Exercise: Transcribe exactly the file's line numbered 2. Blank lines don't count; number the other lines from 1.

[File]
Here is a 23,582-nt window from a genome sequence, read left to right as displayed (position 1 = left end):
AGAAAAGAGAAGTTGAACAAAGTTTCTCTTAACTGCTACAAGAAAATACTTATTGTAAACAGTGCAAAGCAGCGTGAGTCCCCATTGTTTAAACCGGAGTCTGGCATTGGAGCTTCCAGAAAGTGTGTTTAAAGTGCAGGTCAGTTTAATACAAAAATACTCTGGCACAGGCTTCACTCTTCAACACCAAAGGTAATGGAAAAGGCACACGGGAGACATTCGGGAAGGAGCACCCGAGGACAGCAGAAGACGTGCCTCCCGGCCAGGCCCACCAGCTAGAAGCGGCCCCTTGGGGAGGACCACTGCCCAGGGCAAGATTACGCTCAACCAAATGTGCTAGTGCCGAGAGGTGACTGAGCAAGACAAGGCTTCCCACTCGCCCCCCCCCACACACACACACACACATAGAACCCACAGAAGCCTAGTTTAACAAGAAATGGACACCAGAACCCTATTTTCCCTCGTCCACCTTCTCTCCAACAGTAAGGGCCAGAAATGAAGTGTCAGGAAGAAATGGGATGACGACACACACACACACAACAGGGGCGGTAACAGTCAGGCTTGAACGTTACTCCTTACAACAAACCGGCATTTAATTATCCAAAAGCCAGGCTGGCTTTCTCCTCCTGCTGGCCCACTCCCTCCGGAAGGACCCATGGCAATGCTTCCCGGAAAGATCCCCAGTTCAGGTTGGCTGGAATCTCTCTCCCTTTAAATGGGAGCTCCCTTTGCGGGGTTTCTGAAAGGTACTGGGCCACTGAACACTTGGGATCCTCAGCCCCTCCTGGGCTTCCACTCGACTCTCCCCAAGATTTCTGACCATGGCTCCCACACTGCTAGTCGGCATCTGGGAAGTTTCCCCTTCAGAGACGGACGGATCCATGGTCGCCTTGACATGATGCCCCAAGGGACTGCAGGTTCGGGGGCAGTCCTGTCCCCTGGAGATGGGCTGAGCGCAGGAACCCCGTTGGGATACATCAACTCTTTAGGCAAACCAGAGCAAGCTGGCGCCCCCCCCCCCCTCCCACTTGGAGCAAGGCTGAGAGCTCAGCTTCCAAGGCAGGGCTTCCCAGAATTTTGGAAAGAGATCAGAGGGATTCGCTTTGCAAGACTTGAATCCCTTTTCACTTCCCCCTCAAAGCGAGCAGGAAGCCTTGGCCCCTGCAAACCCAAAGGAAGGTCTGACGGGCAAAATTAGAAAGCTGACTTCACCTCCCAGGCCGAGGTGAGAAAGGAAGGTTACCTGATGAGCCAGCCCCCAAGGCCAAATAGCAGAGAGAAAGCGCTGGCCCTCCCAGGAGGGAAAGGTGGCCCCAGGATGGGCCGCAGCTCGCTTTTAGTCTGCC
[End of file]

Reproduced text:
AGAAAAGAGAAGTTGAACAAAGTTTCTCTTAACTGCTACAAGAAAATACTTATTGTAAACAGTGCAAAGCAGCGTGAGTCCCCATTGTTTAAACCGGAGTCTGGCATTGGAGCTTCCAGAAAGTGTGTTTAAAGTGCAGGTCAGTTTAATACAAAAATACTCTGGCACAGGCTTCACTCTTCAACACCAAAGGTAATGGAAAAGGCACACGGGAGACATTCGGGAAGGAGCACCCGAGGACAGCAGAAGACGTGCCTCCCGGCCAGGCCCACCAGCTAGAAGCGGCCCCTTGGGGAGGACCACTGCCCAGGGCAAGATTACGCTCAACCAAATGTGCTAGTGCCGAGAGGTGACTGAGCAAGACAAGGCTTCCCACTCGCCCCCCCCCACACACACACACACACATAGAACCCACAGAAGCCTAGTTTAACAAGAAATGGACACCAGAACCCTATTTTCCCTCGTCCACCTTCTCTCCAACAGTAAGGGCCAGAAATGAAGTGTCAGGAAGAAATGGGATGACGACACACACACACACAACAGGGGCGGTAACAGTCAGGCTTGAACGTTACTCCTTACAACAAACCGGCATTTAATTATCCAAAAGCCAGGCTGGCTTTCTCCTCCTGCTGGCCCACTCCCTCCGGAAGGACCCATGGCAATGCTTCCCGGAAAGATCCCCAGTTCAGGTTGGCTGGAATCTCTCTCCCTTTAAATGGGAGCTCCCTTTGCGGGGTTTCTGAAAGGTACTGGGCCACTGAACACTTGGGATCCTCAGCCCCTCCTGGGCTTCCACTCGACTCTCCCCAAGATTTCTGACCATGGCTCCCACACTGCTAGTCGGCATCTGGGAAGTTTCCCCTTCAGAGACGGACGGATCCATGGTCGCCTTGACATGATGCCCCAAGGGACTGCAGGTTCGGGGGCAGTCCTGTCCCCTGGAGATGGGCTGAGCGCAGGAACCCCGTTGGGATACATCAACTCTTTAGGCAAACCAGAGCAAGCTGGCGCCCCCCCCCCCCTCCCACTTGGAGCAAGGCTGAGAGCTCAGCTTCCAAGGCAGGGCTTCCCAGAATTTTGGAAAGAGATCAGAGGGATTCGCTTTGCAAGACTTGAATCCCTTTTCACTTCCCCCTCAAAGCGAGCAGGAAGCCTTGGCCCCTGCAAACCCAAAGGAAGGTCTGACGGGCAAAATTAGAAAGCTGACTTCACCTCCCAGGCCGAGGTGAGAAAGGAAGGTTACCTGATGAGCCAGCCCCCAAGGCCAAATAGCAGAGAGAAAGCGCTGGCCCTCCCAGGAGGGAAAGGTGGCCCCAGGATGGGCCGCAGCTCGCTTTTAGTCTGCC